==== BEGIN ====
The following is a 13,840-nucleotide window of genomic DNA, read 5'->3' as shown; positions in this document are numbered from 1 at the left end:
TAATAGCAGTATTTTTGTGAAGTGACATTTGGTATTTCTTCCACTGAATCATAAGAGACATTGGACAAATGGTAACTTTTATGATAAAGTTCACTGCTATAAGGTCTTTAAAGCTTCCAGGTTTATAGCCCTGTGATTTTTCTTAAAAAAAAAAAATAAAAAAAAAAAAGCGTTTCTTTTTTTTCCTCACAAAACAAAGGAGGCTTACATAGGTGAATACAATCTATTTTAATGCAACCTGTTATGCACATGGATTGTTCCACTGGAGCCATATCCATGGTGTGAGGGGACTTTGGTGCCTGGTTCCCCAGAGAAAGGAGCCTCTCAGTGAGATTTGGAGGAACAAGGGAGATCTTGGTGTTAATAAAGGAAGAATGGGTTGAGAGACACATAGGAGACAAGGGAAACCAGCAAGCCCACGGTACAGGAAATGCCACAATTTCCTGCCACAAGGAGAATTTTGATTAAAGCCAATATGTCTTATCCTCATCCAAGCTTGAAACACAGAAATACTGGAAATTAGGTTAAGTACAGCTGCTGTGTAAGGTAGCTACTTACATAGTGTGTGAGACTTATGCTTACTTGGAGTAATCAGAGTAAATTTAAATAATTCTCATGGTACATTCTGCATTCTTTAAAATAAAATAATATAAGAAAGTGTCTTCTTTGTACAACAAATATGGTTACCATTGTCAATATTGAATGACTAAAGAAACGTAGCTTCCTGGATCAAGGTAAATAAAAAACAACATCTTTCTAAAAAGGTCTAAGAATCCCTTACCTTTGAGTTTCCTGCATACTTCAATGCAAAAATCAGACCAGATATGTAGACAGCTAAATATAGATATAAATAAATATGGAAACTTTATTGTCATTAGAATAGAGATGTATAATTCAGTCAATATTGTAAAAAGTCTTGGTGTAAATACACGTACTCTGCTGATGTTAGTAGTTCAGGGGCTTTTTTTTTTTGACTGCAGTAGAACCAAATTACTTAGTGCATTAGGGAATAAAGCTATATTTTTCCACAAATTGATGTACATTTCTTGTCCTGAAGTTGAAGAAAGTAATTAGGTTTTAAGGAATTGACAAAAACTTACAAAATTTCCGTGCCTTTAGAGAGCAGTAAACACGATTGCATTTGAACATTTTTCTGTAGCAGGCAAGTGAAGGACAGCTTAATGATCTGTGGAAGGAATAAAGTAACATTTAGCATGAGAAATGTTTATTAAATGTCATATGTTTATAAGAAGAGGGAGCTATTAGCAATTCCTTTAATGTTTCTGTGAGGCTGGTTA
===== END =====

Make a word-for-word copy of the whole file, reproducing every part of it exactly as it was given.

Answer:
The following is a 13,840-nucleotide window of genomic DNA, read 5'->3' as shown; positions in this document are numbered from 1 at the left end:
TAATAGCAGTATTTTTGTGAAGTGACATTTGGTATTTCTTCCACTGAATCATAAGAGACATTGGACAAATGGTAACTTTTATGATAAAGTTCACTGCTATAAGGTCTTTAAAGCTTCCAGGTTTATAGCCCTGTGATTTTTCTTAAAAAAAAAAAATAAAAAAAAAAAAGCGTTTCTTTTTTTTCCTCACAAAACAAAGGAGGCTTACATAGGTGAATACAATCTATTTTAATGCAACCTGTTATGCACATGGATTGTTCCACTGGAGCCATATCCATGGTGTGAGGGGACTTTGGTGCCTGGTTCCCCAGAGAAAGGAGCCTCTCAGTGAGATTTGGAGGAACAAGGGAGATCTTGGTGTTAATAAAGGAAGAATGGGTTGAGAGACACATAGGAGACAAGGGAAACCAGCAAGCCCACGGTACAGGAAATGCCACAATTTCCTGCCACAAGGAGAATTTTGATTAAAGCCAATATGTCTTATCCTCATCCAAGCTTGAAACACAGAAATACTGGAAATTAGGTTAAGTACAGCTGCTGTGTAAGGTAGCTACTTACATAGTGTGTGAGACTTATGCTTACTTGGAGTAATCAGAGTAAATTTAAATAATTCTCATGGTACATTCTGCATTCTTTAAAATAAAATAATATAAGAAAGTGTCTTCTTTGTACAACAAATATGGTTACCATTGTCAATATTGAATGACTAAAGAAACGTAGCTTCCTGGATCAAGGTAAATAAAAAACAACATCTTTCTAAAAAGGTCTAAGAATCCCTTACCTTTGAGTTTCCTGCATACTTCAATGCAAAAATCAGACCAGATATGTAGACAGCTAAATATAGATATAAATAAATATGGAAACTTTATTGTCATTAGAATAGAGATGTATAATTCAGTCAATATTGTAAAAAGTCTTGGTGTAAATACACGTACTCTGCTGATGTTAGTAGTTCAGGGGCTTTTTTTTTTTGACTGCAGTAGAACCAAATTACTTAGTGCATTAGGGAATAAAGCTATATTTTTCCACAAATTGATGTACATTTCTTGTCCTGAAGTTGAAGAAAGTAATTAGGTTTTAAGGAATTGACAAAAACTTACAAAATTTCCGTGCCTTTAGAGAGCAGTAAACACGATTGCATTTGAACATTTTTCTGTAGCAGGCAAGTGAAGGACAGCTTAATGATCTGTGGAAGGAATAAAGTAACATTTAGCATGAGAAATGTTTATTAAATGTCATATGTTTATAAGAAGAGGGAGCTATTAGCAATTCCTTTAATGTTTCTGTGAGGCTGGTTA